14 Replies Latest reply: Mar 21, 2008 4:49 PM by Clay Jackson
NorCal_Gadget Level 1 Level 1 (0 points)
Anyone getting more RF static on nearby speakers and land-line phones with the update to boost the output volume?

I can barely keep my phone near my desk anywhere now without it doing the static pulse shimmy in a variety of speaker devices. It even comes through the land-line handset microphone and ear piece at a distance of 24+ inches away. The other party can hear the static and many have complained. I say "oh, its just my Apple iPhone". What else can you say.

It seems as if it has gotten worse. Cheers and thanks for any feedback (not static) you can provide.

Dell, Windows XP
  • Edward A. Oates Level 5 Level 5 (4,870 points)
    It happens with all bluetooth devices: my old Moto RAZR did it, too. Regular Edge/Cell and Ethernet should not cause that interference. Try turning your Bluetooth OFF (settings/general/bluetooth).

    Eddie O
  • RonAnnArbor Level 4 Level 4 (2,695 points)
    That is just absolutely the way GSM phones work. I've had GSM phones for years and actually can't use it in my office at work which is filled with computers and video equipment.

    There is nothing you can do about it except to keep your iPhone away from other electric devices with radio signals (i.e. stereos, computers).
  • NorCal_Gadget Level 1 Level 1 (0 points)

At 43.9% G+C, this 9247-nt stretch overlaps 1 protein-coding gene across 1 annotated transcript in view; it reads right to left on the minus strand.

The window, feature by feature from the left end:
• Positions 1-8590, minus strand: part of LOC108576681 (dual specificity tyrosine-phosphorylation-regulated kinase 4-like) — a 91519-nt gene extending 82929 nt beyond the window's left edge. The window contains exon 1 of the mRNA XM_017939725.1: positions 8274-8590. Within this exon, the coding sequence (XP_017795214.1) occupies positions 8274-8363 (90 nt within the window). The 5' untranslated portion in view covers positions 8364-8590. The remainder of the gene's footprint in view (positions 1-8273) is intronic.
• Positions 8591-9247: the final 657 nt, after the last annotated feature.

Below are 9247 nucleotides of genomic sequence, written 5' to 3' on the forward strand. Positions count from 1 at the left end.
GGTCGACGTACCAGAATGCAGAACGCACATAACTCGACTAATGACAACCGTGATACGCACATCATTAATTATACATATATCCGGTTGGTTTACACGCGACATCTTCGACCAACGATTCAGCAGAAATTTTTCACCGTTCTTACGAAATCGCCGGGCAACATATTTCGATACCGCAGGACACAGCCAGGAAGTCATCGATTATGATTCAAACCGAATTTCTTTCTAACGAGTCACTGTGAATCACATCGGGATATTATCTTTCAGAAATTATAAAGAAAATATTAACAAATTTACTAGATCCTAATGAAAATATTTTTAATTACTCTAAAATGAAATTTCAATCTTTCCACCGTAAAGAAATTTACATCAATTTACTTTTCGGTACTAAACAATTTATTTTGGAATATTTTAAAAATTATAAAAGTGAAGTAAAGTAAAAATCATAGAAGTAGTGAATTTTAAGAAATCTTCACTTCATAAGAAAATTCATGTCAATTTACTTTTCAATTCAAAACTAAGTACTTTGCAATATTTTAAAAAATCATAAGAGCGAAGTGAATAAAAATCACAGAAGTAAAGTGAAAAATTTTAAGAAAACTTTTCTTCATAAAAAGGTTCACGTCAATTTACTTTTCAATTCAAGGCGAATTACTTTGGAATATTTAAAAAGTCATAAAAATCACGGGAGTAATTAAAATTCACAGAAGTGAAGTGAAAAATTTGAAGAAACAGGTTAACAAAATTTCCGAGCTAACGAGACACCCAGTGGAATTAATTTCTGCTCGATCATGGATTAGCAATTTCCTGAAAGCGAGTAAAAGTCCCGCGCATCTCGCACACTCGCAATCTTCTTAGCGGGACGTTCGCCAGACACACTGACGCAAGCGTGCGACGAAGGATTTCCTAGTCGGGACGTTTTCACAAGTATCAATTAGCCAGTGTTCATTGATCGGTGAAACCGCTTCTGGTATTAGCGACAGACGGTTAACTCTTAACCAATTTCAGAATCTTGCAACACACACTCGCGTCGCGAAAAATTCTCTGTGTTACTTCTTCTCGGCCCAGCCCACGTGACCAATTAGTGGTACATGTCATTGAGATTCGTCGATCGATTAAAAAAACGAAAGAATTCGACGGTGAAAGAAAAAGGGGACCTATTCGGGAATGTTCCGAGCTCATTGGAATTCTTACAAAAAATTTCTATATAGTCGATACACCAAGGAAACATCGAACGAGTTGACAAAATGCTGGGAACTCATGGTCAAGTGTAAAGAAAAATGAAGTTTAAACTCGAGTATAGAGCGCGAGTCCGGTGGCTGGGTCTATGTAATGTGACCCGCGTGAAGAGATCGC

Thanks gents. Yeah, I have experienced this with other phones before at some level too. The iPhone (in my opinion) has the worst RF frequency noise yet. It is very strong.

    Of course it is hard to move your phone 20 feet away from your active working desk. Hum, maybe a remote mini-screen that allows you to keep your phone yards away, use your bluetooth and still see who is calling! NOT!

    Thanks again for validating the concern. I was afraid it was a bad phone.
  • Woggledog Level 4 Level 4 (1,870 points)
    any GSM device outputs exactly the same RF but in different strengths. The fact that you hear the noise is a good thing and an indication of the antenna gain within the iPhone
  • NorCal_Gadget Level 1 Level 1 (0 points)
    Good point. But gain is good when I am tripping down the road and need to get my call. Gain is not good when I am on my landline phone with a client and it has turned my conversation into what amounts to background chainsaw running while it pings the Edge connection and BT devices.

    Again, this is not just an iPhone problem. I can say that it is the worst out of all of my GSM phones/PDAs. Some manage this better than others. I am just trying to work through it.

    Thanks again for the info.

    G'day.
  • fitchnw Level 1 Level 1 (90 points)
    I very rarely notice any interference. I have a laptop and haven't noticed any thing, and at work I use two lcd displays, and never hear anything, and I keep my iPhone on my desk right next to my computer.

    The only time I notice interference, is when I place the iPhone in the dock, and plug external speakers into the back. I have to put the phone in airplane mode to get the speakers to stop making noise. Other than that, it doesn't bother me on a daily basis.